Principle #1: A place for everything, and everything in its place.
There should be a designated place for EVERY. SINGLE. THING. Down to the last paperclip. It's best if designated places for things "make sense"--and by this I mean, the places you assign for mail, books, props, etc. should be a complement to your workflow. Sometimes this may require buying an unexpected piece of furniture or moving around somethings in a way that wasn't our first choice, however these moves pay dividends when it comes to productivity and organization.
Principle #2: Only keep papers that are difficult to replace and store them in a safe.
After decluttering my paper, I am left with some important documents. Perhaps a mortgage, a deed, birth certificates, passports--all these things that are paper and require an arduous process to replace. Because these papers are THAT important, having them on a shelf in my office doesn't do their importance justice. So I stow and lock them away in a safe.
Principle #3: Do it now, or calendar time to do it later.
Every time I am confronted with an "action required," do NOT put it off for later. Take care of it immediately. Even for myself, this can take a conscious "push" at times and a reminder that not giving into my desire to put it off will be in my best interest later.
I have a weekly "date" with myself (some point during Monday, depending on what my schedule looks like) to go through e-mail/snail mail and other random papers. I ONLY go through them once a week, and communicate to people to not expect a response. This way I have a time carved out for task bulking, which ultimately reduces cognitive load and increases productivity.
I'm still facing this electronic vs. paper calendar thing and have a system that's been working, but with every new project, Google admin login I get, I've had to refine my systems.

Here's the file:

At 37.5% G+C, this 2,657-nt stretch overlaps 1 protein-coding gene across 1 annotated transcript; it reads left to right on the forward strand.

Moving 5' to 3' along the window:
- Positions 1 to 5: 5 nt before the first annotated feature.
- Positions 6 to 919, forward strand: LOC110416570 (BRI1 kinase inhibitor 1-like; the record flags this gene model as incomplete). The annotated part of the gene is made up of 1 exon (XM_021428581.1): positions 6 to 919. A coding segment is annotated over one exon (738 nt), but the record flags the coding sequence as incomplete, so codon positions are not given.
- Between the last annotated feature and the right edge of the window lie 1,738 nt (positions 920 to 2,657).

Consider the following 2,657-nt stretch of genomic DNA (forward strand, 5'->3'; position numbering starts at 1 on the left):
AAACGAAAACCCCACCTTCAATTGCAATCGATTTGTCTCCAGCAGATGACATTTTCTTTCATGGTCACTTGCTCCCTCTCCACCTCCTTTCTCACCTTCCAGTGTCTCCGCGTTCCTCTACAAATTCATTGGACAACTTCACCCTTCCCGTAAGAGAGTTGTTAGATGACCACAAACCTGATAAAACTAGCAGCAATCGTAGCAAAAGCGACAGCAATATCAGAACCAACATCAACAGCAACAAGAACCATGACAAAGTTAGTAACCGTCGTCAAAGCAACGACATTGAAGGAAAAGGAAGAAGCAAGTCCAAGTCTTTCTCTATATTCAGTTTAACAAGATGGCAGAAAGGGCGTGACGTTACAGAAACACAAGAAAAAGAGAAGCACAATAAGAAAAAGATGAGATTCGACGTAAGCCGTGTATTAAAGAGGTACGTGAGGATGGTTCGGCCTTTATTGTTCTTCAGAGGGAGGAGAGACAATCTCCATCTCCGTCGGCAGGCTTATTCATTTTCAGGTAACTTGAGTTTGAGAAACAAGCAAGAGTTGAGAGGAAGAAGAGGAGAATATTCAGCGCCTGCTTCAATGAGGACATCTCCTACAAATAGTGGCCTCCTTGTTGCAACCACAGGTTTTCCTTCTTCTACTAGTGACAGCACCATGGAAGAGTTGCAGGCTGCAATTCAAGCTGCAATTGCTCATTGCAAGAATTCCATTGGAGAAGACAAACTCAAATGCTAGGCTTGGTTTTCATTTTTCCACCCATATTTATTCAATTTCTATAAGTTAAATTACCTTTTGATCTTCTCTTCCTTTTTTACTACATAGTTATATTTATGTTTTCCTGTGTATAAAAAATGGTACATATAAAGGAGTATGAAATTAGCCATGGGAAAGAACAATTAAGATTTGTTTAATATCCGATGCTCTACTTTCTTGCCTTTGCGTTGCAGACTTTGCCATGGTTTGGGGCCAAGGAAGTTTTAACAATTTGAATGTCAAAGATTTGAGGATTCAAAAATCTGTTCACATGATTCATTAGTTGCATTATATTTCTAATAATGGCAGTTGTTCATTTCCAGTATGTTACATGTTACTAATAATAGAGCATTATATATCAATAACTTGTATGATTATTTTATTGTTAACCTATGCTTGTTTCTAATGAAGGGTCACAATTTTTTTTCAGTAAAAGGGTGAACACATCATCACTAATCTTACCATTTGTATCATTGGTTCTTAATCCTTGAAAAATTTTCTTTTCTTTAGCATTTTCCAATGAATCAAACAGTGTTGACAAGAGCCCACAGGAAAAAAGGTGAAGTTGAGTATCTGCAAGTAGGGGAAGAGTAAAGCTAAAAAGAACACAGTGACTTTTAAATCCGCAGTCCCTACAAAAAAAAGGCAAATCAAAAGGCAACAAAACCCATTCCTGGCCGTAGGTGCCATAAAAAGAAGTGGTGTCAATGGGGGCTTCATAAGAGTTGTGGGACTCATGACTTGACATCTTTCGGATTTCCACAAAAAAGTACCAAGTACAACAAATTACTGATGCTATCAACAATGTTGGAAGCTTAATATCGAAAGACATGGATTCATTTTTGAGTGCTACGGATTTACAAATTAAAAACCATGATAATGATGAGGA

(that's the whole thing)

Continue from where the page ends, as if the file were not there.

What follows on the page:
My personal rules for checking e-mail (which usually gives plenty of action items):
- Personal e-mail: A quick swipe daily to grab anything day-of urgent (like a retail sale...lol). Other than that, I fully clean, calendar and respond to personal e-mail every 72 hours (excluding weekends and holidays).
- Client/Project/Work e-mails: I have too many Google admin accounts to keep track of sometimes. For these accounts, I have them some connected to dump into my personal e-mail account. Others I keep separate (these tend to be the more "stressful" projects that I put clear boundaries on so I don't get carried away in work). For ongoing projects I check my e-mail at least once, but no more than twice per day. Stopping projects to respond to e-mails is one of the biggest productivity killers EVER because your brain has to stop, respond, then refocus on what it was working on. It's always about reducing cognitive load (cognitive load = how many "tabs" are open in your brain, at any given time and how often you are switching between them). For more isolated projects, I choose one day per week to take some time to read and respond to e-mails.
Principle #4: Keep it simple.
There are so many productivity apps and, of course, I've downloaded and played with them all, but nothing beats keeping it to 1-2 trusted and proven apps. For me, that's my Dropbox-Evernote system. Dropbox for scanning and file storage, Evernote as my virtual notebook. I am not a fan of separate project calendar/work management apps (like Asana) because it creates too much of a separation between "work" and life and is just not practical (at least for me). I end up spending more time worrying about updating the app, than actually working.
An organization system shouldn't take considerable amounts of effort or time to maintain.
Which is exactly why I'm not a fan of organization "hacks" like a receipt jar. Instead of scanning and discarding the receipt as soon as you've received it, now you are creating another task for yourself of cleaning out the receipt jar and scanning every so often.
Allow systems to evolve with your life and be wary of the new app bandwagon. Two apps. There’s always a new app. Find a system and stick with it. Have an intentional review of your systems every quarter, semi-annually or annual and change only if it significantly increases your productivity.
I'm kind of obsessed with productivity and doing the most in the least time possible. What are some of your productivity hacks? I'd love to know! Comment below or catch me on the 'gram. Have a fabulous day!